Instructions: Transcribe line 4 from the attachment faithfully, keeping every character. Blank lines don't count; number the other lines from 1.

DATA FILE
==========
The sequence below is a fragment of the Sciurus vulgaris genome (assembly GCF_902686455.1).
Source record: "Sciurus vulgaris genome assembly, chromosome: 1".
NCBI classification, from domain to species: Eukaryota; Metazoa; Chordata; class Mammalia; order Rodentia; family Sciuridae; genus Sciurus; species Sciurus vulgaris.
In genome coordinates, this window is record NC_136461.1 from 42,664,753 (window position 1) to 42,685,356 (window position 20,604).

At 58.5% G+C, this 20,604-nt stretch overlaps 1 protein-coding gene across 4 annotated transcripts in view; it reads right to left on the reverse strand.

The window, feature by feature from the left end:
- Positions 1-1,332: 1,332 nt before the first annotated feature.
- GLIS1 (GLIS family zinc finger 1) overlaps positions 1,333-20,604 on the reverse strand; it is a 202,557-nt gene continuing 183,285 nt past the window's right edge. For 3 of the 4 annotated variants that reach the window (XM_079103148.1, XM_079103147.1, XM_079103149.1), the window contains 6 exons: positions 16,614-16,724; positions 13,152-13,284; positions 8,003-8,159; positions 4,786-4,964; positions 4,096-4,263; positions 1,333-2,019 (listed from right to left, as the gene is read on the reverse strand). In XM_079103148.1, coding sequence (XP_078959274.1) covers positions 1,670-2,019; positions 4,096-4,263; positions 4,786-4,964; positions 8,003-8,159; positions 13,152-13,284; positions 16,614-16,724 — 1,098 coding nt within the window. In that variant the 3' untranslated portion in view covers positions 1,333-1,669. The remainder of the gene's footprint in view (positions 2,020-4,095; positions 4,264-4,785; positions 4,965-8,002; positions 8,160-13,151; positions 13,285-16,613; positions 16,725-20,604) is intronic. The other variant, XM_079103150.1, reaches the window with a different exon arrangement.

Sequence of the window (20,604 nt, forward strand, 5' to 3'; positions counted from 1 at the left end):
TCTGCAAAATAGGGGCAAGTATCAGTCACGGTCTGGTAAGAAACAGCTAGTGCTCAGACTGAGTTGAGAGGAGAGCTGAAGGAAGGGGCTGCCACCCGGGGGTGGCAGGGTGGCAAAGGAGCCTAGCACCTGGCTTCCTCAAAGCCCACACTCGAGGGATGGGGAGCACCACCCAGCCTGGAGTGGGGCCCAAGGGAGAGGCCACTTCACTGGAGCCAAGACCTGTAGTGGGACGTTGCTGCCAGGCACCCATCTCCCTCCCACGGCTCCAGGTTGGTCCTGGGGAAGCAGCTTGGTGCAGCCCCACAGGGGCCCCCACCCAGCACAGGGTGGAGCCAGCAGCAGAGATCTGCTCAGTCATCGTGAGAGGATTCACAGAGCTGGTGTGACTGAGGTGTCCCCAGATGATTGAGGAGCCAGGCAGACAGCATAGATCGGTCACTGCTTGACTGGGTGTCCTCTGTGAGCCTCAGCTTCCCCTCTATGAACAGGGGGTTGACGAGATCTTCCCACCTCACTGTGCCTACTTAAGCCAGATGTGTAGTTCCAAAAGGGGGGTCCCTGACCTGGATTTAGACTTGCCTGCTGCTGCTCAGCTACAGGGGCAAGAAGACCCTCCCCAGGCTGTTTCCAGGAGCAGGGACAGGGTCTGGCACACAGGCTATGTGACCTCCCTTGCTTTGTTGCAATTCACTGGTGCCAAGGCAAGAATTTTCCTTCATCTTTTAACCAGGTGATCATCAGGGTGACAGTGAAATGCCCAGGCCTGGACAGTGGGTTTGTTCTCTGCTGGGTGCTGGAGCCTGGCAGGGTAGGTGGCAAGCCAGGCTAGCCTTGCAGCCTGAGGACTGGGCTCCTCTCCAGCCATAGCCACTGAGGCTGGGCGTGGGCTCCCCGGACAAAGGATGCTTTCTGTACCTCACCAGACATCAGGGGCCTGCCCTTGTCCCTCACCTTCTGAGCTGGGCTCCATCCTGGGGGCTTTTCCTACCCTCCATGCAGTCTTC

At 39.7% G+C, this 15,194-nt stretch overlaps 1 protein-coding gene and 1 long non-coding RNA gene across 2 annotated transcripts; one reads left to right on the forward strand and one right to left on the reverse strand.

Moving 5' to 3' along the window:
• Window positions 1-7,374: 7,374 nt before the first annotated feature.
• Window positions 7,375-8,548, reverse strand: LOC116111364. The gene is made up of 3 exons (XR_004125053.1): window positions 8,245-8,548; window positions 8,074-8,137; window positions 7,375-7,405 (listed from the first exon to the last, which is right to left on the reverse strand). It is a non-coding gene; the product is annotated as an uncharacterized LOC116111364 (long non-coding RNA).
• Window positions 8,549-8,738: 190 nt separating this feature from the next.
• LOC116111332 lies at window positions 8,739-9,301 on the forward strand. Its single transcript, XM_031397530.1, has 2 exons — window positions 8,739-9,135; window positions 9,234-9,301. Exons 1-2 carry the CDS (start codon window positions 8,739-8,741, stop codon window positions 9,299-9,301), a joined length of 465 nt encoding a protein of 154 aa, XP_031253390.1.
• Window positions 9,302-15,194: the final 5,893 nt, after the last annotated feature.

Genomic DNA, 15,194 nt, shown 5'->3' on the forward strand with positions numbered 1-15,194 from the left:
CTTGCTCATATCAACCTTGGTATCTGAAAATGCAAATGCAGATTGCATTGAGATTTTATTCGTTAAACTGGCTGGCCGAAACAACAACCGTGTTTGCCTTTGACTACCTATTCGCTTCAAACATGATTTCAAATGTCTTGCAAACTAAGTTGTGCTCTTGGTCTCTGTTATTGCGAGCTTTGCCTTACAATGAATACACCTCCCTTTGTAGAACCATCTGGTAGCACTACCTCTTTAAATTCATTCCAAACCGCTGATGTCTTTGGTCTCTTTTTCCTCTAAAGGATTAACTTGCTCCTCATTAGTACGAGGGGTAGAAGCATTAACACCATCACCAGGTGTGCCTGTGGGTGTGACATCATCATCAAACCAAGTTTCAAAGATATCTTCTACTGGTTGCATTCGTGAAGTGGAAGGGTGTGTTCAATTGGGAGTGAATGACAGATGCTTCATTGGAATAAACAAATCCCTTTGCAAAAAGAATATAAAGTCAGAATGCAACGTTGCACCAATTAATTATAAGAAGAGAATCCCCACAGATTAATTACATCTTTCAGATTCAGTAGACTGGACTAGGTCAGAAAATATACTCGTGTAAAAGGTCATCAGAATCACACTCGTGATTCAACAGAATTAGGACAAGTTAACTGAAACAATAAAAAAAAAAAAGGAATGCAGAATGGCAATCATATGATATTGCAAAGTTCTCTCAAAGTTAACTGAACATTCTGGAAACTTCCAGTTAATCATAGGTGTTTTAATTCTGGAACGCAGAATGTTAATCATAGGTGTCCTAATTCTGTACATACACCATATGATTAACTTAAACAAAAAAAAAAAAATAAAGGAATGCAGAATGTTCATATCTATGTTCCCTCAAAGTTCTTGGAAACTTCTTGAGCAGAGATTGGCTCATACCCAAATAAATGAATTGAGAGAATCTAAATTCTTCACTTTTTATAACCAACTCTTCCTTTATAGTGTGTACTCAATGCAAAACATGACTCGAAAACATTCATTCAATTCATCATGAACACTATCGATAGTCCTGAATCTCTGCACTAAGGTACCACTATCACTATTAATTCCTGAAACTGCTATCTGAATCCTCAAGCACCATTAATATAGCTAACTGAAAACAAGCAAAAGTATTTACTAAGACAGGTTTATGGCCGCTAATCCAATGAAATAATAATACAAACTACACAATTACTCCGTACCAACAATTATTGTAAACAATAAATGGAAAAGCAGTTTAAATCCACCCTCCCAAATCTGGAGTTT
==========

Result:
In genome coordinates, this window is record NC_136461.1 from 42,664,753 (window position 1) to 42,685,356 (window position 20,604).